IDC's quarterly server market share numbers do not look positive, but solution providers remain upbeat that 2014 will be a year of growth as more server demands move to the cloud and data centres.
The worldwide server market revenue dipped 3.7 percent in the third quarter of 2013, marking the third consecutive quarter of year-over-year revenue decline for the segment, according to IDC's server market report, released last week.
The sagging server market is a result of both weak demand for Unix servers and a double-digit decline in sales of midrange and high-end systems, a segment that experienced 17.8 percent to 22.5 percent revenue declines respectively, the market research firm said.
In terms of vendor rankings by revenue, HP regained the number one spot in the worldwide server market, claiming 28.1 percent of the revenue pie -- for a 1.5 percent year-to-year increase. IBM, number two in revenue with 23.4 percent revenue share, experienced a 19.4 percent year-over-year drop, followed by Dell, which saw a 6 percent revenue decrease compared to the same quarter last year and maintained the number three spot with 16.2 percent revenue market share, according to IDC.
HP regained the top spot, according to IDC, thanks to improved demand for x86-based ProLiant servers. "[HP CEO] Meg Whitman's restructuring of HP has made a big impact on the company's ability to increase its server business," said Jed Scaramella, research manager in the enterprise server group at IDC. HP is two years into a five-year turnaround plan to get costs in line with sales, he said.
Poor quarterly performance at IBM is blamed on weak demand for Unix servers. "Unix servers experienced a revenue decline of 31.3 percent year-over-year to $1.3 billion, representing 11.1 percent of quarterly server revenue for the quarter. This was the lowest quarterly Unix server revenue ever," according to the IDC report.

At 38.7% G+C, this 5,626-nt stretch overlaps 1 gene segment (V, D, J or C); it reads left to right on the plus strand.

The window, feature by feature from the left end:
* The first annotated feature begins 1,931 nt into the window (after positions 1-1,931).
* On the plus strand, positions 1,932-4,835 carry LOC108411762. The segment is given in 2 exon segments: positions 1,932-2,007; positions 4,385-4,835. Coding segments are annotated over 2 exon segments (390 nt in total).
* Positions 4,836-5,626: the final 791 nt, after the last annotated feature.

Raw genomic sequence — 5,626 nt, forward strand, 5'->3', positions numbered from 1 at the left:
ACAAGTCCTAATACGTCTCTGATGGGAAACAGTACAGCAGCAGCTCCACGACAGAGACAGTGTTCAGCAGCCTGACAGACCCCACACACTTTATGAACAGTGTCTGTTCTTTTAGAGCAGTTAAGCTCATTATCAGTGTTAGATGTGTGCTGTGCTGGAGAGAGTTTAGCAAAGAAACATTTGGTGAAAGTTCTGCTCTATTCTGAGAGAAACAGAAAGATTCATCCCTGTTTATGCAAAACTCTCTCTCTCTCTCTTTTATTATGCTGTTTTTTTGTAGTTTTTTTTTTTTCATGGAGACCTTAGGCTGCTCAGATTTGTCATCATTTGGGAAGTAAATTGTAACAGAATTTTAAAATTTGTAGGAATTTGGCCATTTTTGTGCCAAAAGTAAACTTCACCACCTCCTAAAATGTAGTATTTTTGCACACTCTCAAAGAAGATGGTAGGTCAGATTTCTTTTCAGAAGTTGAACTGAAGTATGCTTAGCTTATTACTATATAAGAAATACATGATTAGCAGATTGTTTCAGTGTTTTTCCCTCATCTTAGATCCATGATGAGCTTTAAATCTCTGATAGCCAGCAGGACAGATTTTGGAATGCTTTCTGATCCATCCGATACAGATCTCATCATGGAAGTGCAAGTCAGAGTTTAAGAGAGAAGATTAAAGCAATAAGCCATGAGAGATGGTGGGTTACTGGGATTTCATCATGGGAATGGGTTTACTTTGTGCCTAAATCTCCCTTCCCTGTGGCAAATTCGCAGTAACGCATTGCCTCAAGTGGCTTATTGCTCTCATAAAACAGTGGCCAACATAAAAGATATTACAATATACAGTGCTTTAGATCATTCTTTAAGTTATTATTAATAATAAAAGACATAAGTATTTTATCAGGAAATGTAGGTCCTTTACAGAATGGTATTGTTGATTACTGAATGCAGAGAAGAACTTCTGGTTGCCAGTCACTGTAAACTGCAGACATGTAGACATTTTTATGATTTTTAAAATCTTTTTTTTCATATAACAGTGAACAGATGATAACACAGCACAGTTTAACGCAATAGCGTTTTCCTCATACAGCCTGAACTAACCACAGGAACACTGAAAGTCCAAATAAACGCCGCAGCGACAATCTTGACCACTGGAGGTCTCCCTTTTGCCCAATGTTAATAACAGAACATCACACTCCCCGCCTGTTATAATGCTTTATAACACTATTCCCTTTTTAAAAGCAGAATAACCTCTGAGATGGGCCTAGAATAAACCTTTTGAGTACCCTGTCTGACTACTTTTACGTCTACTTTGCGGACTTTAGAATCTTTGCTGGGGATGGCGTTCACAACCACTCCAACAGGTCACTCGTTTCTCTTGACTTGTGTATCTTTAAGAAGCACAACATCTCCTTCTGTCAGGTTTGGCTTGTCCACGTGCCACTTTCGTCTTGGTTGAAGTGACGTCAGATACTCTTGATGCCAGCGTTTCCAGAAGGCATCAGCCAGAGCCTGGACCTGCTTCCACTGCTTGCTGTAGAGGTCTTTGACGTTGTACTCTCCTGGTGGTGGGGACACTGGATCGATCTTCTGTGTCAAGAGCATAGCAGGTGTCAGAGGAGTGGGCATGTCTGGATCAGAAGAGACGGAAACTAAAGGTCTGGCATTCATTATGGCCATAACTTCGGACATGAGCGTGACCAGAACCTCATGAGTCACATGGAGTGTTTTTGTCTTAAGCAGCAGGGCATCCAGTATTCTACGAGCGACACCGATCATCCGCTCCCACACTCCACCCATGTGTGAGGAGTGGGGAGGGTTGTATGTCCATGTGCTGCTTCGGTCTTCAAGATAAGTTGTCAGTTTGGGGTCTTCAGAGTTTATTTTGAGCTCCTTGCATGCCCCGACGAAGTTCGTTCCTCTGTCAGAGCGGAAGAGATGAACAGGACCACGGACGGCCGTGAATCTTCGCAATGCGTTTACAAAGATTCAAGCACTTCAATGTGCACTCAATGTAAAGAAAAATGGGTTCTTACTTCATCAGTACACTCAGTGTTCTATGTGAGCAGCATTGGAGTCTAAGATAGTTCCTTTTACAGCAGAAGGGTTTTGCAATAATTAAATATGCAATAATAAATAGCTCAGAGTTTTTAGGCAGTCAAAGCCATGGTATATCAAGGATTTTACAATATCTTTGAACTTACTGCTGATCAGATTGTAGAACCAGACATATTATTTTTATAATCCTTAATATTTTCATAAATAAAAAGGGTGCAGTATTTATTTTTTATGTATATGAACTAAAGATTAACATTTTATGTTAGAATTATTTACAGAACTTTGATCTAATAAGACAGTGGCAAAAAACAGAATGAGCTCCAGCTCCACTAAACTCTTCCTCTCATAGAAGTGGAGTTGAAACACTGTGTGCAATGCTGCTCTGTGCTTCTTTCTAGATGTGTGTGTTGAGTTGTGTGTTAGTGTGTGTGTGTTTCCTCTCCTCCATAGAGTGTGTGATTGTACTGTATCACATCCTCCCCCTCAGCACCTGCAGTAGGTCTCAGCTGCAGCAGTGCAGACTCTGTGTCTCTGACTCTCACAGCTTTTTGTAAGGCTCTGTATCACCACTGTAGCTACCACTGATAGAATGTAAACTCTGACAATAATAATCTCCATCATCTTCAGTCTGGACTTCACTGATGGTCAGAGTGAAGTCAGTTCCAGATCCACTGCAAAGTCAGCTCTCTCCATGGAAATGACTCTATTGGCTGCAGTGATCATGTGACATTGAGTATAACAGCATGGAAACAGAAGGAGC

Scaramella said that IBM's heavy presence in the Unix market contributed to its quarterly decline, but added that this was an off year for the Unix refresh cycle. Companies are expected to replace Unix servers in early 2014, which could give IBM a lift, he said. On the bright side, sales of IBM's System z mainframes, running IBM's proprietary z/OS, actually grew for a fourth consecutive quarter, with sales of those systems making up some 6.8 percent of all server revenue for Big Blue in the third quarter.
Proprietary Unix and mainframe servers have been on the decline over the past several years, replaced by Linux server demand, IDC said.
Meanwhile, the Linux server market is solidly on the rise, with demand up 5.6 percent year-over-year, according to IDC. Linux servers now represent 28 percent of all server revenue, up 2.5 points when compared with the third quarter of 2012. Driving that growth, IDC said, are cloud infrastructure deployments.
The march to the cloud, said IDC, is at the heart of server growth. "Server applications are shifting more and more server demand into cloud service provider data centers, which is opening up new market opportunity for both ODMs and Chinese OEMs."
Original design manufacturers server makers -- such as Quanta Computer, Wistron Group and Compal Electronics -- saw demand grow 45.2 percent year-over-year, according to IDC. It also reported that 9.6 percent of ODM direct server revenue was generated in the US in the quarter primarily through sales to Google, Amazon, Facebook and Rackspace.